Utopia/Dystopia: Construction and Destruction in Photography and Collage
Museum of Fine Arts, Houston
March 11 through June 10, 2012
Nearly ever since photography’s invention early in the 19th century, artists have utilized the medium to experiment with social, political and urban construction and imagination, which later led to the creation of collages and montages, and most recently moving images. Utopia/Dystopia: Construction and Destruction in Photography and Collage, which opens March 11 at the Museum of Fine Arts, Houston, explores this rich and complex tradition of avant-garde practices with 100 works that have been created since the 1860s in Asia, Africa, the Americas and Europe.
The works include photographs, photo collages, photomontages and moving images, along with sculptures that incorporate photography. The exhibition has been drawn from the collections of the MFAH as well as from the Menil Collection, the Metropolitan Museum of Art and the Museum of Modern Art and private holdings. Among the many artists featured are Herbert Bayer, Matthew Buckingham, Rachel Harrison, Richard Hawkins, Hannah Höch, El Lissitzky and Tom Thayer.
Utopia/Dystopia is organized by MFAH associate photography curator Yasufumi Nakamori and will be on view through June 10, 2012 as part of the FotoFest 2012 Biennial: the largest and longest-running international photography festival in the United States. An illustrated catalogue with essays by Nakamori and Graham Bader, the Mellon Assistant Professor of art history at Rice University, will accompany the exhibition.
“In breaking and reassembling found images to create a new vision, artists have found collage and montage ideal for expressing utopian dreams and dystopian anxieties,” said Nakamori. “The early-20th-century avant-garde movements of Cubism, Dada, Surrealism and Constructivism all embraced these methods, and the approach remains compelling today, when there have been a number of wars and revolutions occurring around the globe. Some contemporary artists resort to montage and collage to reflect the world they live in. All of the works in the exhibition feel fresh and relevant, and attest to the enduring attraction of constructing and destructing with photography.”
Bader writes in the catalogue: “From Berlin Dada to Paris Surrealism, these artists reconfigured photographic fragments to demonstrate the deeper truths such assemblages revealed … and to imagine, through their acts of cutting and pasting, alternative realities in both the present and future.”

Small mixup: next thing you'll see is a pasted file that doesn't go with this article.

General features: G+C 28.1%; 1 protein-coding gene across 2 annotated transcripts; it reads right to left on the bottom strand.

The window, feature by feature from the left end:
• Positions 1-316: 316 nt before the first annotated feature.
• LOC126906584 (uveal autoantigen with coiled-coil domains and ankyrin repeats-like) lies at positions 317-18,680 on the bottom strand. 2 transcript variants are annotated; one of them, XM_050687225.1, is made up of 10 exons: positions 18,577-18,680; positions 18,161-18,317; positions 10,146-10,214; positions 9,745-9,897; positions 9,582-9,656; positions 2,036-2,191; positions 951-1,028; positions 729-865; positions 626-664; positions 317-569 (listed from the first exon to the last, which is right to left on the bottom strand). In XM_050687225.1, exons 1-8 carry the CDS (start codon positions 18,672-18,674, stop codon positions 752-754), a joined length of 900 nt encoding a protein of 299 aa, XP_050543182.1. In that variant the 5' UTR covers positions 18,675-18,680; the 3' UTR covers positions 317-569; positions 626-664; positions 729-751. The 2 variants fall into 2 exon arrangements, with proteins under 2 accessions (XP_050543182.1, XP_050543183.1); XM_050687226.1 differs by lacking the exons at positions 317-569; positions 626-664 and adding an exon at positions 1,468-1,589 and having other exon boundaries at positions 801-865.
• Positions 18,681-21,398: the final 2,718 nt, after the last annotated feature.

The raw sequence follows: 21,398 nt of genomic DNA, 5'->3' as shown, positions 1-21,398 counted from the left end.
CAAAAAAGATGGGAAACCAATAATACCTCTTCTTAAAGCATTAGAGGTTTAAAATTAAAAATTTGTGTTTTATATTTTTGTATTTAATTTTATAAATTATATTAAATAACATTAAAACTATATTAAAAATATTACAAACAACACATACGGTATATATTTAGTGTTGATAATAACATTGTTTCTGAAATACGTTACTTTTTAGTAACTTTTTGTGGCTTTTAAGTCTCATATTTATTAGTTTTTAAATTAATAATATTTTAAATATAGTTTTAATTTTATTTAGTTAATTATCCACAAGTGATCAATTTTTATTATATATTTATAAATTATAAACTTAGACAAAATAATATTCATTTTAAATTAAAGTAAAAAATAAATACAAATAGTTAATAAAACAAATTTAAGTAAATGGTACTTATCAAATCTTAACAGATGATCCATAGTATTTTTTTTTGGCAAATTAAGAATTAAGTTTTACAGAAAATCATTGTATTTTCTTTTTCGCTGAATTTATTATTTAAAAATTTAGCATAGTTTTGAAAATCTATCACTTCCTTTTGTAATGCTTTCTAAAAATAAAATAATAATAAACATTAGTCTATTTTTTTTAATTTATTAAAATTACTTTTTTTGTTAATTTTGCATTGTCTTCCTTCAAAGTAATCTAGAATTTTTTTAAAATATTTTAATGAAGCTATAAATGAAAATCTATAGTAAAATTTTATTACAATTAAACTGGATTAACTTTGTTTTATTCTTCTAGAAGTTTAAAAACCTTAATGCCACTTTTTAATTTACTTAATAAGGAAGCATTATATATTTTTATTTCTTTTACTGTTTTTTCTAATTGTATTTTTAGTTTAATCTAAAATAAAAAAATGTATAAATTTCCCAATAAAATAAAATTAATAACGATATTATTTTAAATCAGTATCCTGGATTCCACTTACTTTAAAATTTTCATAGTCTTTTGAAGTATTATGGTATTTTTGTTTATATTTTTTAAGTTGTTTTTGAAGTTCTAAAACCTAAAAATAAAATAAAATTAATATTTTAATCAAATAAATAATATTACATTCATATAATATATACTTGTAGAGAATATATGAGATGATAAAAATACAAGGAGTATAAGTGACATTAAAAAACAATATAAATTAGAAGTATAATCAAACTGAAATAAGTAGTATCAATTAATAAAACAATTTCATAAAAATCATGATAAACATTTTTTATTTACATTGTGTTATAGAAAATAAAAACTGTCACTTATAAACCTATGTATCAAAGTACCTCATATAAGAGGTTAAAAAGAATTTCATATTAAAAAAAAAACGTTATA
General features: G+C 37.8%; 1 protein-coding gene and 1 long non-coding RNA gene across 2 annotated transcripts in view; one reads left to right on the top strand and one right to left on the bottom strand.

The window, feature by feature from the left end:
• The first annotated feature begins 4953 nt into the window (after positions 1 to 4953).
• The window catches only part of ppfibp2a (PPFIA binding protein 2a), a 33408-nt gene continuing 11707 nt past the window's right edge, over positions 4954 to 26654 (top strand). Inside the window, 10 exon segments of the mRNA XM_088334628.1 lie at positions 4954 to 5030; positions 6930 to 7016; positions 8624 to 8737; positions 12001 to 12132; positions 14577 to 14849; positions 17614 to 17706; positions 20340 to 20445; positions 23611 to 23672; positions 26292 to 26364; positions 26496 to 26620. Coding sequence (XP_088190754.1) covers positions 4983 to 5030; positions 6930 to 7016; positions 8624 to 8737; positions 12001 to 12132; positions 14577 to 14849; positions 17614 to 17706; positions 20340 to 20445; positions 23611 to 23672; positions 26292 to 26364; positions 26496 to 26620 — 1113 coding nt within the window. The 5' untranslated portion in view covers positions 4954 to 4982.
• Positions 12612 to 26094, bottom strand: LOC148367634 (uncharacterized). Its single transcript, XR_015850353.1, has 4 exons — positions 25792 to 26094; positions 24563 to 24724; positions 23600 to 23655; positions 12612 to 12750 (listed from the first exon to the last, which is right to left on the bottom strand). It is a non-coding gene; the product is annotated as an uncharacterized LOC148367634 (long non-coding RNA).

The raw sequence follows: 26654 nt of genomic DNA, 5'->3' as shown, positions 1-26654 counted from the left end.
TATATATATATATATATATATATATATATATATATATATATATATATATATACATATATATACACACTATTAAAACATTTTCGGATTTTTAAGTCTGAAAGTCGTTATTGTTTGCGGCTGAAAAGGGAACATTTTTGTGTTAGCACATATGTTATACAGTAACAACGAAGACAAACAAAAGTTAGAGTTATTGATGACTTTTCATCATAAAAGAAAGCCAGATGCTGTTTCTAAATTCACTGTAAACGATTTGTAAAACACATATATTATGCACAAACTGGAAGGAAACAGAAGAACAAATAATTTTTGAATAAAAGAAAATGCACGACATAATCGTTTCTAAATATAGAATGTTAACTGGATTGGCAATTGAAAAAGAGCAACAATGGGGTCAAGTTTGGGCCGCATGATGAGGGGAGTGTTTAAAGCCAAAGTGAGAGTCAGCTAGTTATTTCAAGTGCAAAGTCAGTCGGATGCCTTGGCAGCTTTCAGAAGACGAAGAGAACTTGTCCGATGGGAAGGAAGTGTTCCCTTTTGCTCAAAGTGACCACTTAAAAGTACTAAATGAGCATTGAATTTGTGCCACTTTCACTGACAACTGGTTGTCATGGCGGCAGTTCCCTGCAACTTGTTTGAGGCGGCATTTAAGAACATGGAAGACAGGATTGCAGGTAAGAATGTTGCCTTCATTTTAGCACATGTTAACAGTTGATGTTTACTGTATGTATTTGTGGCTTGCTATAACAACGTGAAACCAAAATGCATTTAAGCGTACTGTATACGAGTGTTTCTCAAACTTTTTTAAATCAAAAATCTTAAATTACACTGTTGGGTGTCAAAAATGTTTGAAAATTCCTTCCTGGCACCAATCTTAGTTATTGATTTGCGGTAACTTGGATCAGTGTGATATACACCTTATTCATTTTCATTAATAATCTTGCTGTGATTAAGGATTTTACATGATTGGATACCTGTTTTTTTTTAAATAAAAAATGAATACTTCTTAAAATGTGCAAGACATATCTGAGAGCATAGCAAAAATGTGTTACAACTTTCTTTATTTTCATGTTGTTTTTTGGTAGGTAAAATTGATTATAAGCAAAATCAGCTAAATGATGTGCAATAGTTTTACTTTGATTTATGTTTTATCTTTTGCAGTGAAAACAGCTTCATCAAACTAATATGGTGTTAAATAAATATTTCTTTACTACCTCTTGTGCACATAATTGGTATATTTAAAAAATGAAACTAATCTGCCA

The exhibition is organized around three key theme—urban visions, figure constructions and the quest for a utopian world. “Envisioning the City” explores urban environments. In Re-ruined Hiroshima (1968), architect Arata Isozaki superimposed two steel frameworks onto a razed landscape to represent either the ruined city of the past or a future Hiroshima being built out of the devastation. Architect Ron Herron’s Walking City on the Ocean (1966) clearly depicts a utopia—a pod city set on insect-like legs by the ocean, both isolated from the problems of the city and readily poised to escape any pending disaster. In El Lissitzky’s Runner in the City (c. 1926), an image of a male athlete jumping a hurdle is collaged over a photograph of a teeming Times Square, as if the figure were fleeing a dehumanized American metropolis.
“Constructing the Figure” considers the ways that artists recombine figurative imagery to re-tell a specific narrative. Wangeshi Mutu, a Kenyan artist who works in New York, combines fragments from Western and African visual cultures in A Headresting Moment (2006): a larger-than-life-size collage of a hybrid female figure. Vivian Sundaram’s work reconstructs his family history, as in Hair (2001). The artist used Photoshop to combine a photograph of his Hungarian-Indian aunt in European dress with an image of his Indian grandfather in traditional clothing, reconnecting a daughter and a father who had a turbulent relationship.
The last section, “Searching for Utopia,” follows artists’ quests to create a better world. Ezaki Reiji, a late-19th-century studio photographer in Tokyo, collaged together 1,700 photographs of babies to convey population growth and the city’s future economic prospects. Carter Mull’s recent photo-drawing, Apple, New York Times, February 8, 2011, juxtaposes the concept of forbidden fruit with the Apple brand to comment on social media’s role in the Egyptian revolution.
FotoFest 2012 Biennial
The FotoFest 2012 Biennial, March 16–April 29, 2012, is the 14th International Biennial of Photography and Photo-related Art. The 2012 edition is titled “Contemporary Russian Photography,” and spans the late 1950s to the present. The United States’ largest and longest-running international photography festival, FotoFest is also one of the oldest international showcases for photography in the world. FotoFest 2012 features photography and mixed-media exhibitions, an international portfolio review for artists, evenings for art collectors, opportunities to meet artists, symposia on photography, artist and curator talks, workshops for artists, gallery treks, film screenings, book signings and the international Biennial Fine Print Auction. For more information, visit: www.fotofest.org/2012biennial.
Founded in 1900, the Museum of Fine Arts, Houston, is among the ten largest art museums in the United States. Located in the heart of Houston’s Museum District, the MFAH comprises two gallery buildings, a sculpture garden, library, theater and two art schools, with two house museums, for American and European decorative arts, nearby. The encyclopedic collection of the MFAH numbers some 64,000 works and embraces the art of antiquity to the present.